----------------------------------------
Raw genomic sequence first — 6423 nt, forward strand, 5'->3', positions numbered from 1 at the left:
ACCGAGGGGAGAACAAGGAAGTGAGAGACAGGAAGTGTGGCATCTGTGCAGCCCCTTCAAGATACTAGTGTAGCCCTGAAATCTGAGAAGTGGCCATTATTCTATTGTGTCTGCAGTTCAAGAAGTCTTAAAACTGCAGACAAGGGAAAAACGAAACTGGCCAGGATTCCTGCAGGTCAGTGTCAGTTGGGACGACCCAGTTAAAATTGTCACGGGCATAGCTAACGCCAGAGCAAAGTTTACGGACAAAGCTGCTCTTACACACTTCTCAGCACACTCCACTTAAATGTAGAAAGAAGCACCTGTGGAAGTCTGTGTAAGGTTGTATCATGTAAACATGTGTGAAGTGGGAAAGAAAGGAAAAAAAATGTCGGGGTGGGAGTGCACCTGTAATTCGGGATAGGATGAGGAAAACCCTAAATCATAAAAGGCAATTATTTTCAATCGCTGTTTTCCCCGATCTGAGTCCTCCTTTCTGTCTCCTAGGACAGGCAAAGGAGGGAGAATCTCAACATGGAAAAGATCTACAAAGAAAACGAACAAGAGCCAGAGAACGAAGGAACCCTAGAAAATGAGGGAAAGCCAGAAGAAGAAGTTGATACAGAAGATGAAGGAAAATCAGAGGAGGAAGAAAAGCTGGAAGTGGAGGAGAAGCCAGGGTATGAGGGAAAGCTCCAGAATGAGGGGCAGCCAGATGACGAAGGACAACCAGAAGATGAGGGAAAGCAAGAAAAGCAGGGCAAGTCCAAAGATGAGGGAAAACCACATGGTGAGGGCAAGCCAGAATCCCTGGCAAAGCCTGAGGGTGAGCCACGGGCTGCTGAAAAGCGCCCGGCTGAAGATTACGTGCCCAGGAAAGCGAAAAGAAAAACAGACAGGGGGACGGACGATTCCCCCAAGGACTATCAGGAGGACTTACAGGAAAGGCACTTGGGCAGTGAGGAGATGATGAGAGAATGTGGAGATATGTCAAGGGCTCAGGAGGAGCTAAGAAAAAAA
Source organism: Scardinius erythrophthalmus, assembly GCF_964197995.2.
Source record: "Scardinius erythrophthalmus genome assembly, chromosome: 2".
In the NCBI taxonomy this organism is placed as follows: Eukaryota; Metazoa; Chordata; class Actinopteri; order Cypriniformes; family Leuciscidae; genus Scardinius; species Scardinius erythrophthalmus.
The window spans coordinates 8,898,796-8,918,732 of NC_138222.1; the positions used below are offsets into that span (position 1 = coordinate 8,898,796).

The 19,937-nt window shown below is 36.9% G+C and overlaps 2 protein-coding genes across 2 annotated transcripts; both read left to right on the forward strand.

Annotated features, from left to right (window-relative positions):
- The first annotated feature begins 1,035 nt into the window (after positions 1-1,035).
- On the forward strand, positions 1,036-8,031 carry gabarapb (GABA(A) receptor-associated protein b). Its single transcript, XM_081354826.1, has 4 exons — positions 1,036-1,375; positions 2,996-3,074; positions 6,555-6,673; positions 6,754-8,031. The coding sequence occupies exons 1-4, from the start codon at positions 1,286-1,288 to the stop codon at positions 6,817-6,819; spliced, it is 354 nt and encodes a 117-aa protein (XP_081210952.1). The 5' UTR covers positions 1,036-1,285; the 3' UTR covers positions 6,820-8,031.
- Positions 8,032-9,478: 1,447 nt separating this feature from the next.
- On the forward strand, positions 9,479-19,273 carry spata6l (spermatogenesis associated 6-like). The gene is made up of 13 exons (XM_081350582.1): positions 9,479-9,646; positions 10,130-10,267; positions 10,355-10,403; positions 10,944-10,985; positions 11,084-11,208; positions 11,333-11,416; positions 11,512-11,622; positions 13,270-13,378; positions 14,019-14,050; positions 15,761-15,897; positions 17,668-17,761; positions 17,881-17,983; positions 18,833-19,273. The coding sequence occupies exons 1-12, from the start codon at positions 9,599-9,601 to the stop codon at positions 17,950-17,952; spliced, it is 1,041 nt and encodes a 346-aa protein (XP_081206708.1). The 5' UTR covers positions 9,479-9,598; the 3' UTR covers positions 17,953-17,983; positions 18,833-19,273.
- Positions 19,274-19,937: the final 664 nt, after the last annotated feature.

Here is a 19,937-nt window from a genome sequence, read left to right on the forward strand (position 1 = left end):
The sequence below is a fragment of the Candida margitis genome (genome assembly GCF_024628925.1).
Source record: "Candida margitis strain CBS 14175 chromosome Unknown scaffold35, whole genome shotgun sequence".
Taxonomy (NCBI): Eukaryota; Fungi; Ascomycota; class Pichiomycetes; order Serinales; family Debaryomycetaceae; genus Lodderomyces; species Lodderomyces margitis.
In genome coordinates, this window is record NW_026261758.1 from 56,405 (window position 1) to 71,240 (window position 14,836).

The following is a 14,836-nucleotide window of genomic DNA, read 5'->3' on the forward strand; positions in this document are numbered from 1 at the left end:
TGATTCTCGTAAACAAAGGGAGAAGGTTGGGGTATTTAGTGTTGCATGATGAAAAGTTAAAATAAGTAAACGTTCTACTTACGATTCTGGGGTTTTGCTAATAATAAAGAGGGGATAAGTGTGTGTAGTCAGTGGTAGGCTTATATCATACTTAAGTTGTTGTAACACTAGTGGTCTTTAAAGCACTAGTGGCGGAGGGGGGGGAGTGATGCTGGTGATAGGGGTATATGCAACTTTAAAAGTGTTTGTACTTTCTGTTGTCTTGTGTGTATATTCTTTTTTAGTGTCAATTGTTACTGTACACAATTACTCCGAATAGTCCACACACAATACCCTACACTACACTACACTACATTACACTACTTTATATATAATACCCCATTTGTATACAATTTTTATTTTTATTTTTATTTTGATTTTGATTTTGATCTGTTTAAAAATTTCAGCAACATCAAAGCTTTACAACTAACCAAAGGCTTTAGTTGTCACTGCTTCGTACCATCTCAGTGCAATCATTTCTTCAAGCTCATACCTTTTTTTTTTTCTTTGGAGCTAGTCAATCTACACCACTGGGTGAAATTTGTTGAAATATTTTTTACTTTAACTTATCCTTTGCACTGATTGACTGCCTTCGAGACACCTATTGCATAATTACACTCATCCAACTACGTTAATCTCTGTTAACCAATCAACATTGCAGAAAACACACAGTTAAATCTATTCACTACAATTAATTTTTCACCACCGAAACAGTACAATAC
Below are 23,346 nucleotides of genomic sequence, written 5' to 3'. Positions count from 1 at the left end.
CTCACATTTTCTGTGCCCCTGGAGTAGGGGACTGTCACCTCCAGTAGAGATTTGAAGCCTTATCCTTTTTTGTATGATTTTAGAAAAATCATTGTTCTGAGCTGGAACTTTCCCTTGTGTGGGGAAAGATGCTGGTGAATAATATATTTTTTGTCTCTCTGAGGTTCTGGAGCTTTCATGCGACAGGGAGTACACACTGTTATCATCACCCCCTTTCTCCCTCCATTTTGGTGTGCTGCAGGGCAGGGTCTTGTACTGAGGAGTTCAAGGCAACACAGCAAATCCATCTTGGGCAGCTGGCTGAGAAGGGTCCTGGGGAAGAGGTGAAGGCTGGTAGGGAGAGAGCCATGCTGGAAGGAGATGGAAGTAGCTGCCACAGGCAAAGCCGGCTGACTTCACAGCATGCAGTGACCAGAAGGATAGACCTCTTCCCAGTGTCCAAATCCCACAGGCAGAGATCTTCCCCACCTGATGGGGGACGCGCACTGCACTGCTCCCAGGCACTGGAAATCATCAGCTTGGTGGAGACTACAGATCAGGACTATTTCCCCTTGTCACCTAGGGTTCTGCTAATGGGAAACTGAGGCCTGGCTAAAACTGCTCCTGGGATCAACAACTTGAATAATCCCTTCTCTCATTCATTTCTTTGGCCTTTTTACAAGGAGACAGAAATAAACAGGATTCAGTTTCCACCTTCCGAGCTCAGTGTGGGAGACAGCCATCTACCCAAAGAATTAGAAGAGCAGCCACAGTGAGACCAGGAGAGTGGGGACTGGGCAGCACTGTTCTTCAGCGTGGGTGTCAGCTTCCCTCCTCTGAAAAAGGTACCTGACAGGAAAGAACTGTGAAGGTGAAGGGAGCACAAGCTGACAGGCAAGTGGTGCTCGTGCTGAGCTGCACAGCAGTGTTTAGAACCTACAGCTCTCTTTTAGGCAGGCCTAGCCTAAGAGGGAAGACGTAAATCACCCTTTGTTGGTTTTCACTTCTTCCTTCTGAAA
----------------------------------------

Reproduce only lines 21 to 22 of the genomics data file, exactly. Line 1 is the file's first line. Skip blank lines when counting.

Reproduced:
Below are 23,346 nucleotides of genomic sequence, written 5' to 3'. Positions count from 1 at the left end.
CTCACATTTTCTGTGCCCCTGGAGTAGGGGACTGTCACCTCCAGTAGAGATTTGAAGCCTTATCCTTTTTTGTATGATTTTAGAAAAATCATTGTTCTGAGCTGGAACTTTCCCTTGTGTGGGGAAAGATGCTGGTGAATAATATATTTTTTGTCTCTCTGAGGTTCTGGAGCTTTCATGCGACAGGGAGTACACACTGTTATCATCACCCCCTTTCTCCCTCCATTTTGGTGTGCTGCAGGGCAGGGTCTTGTACTGAGGAGTTCAAGGCAACACAGCAAATCCATCTTGGGCAGCTGGCTGAGAAGGGTCCTGGGGAAGAGGTGAAGGCTGGTAGGGAGAGAGCCATGCTGGAAGGAGATGGAAGTAGCTGCCACAGGCAAAGCCGGCTGACTTCACAGCATGCAGTGACCAGAAGGATAGACCTCTTCCCAGTGTCCAAATCCCACAGGCAGAGATCTTCCCCACCTGATGGGGGACGCGCACTGCACTGCTCCCAGGCACTGGAAATCATCAGCTTGGTGGAGACTACAGATCAGGACTATTTCCCCTTGTCACCTAGGGTTCTGCTAATGGGAAACTGAGGCCTGGCTAAAACTGCTCCTGGGATCAACAACTTGAATAATCCCTTCTCTCATTCATTTCTTTGGCCTTTTTACAAGGAGACAGAAATAAACAGGATTCAGTTTCCACCTTCCGAGCTCAGTGTGGGAGACAGCCATCTACCCAAAGAATTAGAAGAGCAGCCACAGTGAGACCAGGAGAGTGGGGACTGGGCAGCACTGTTCTTCAGCGTGGGTGTCAGCTTCCCTCCTCTGAAAAAGGTACCTGACAGGAAAGAACTGTGAAGGTGAAGGGAGCACAAGCTGACAGGCAAGTGGTGCTCGTGCTGAGCTGCACAGCAGTGTTTAGAACCTACAGCTCTCTTTTAGGCAGGCCTAGCCTAAGAGGGAAGACGTAAATCACCCTTTGTTGGTTTTCACTTCTTCCTTCTGAAA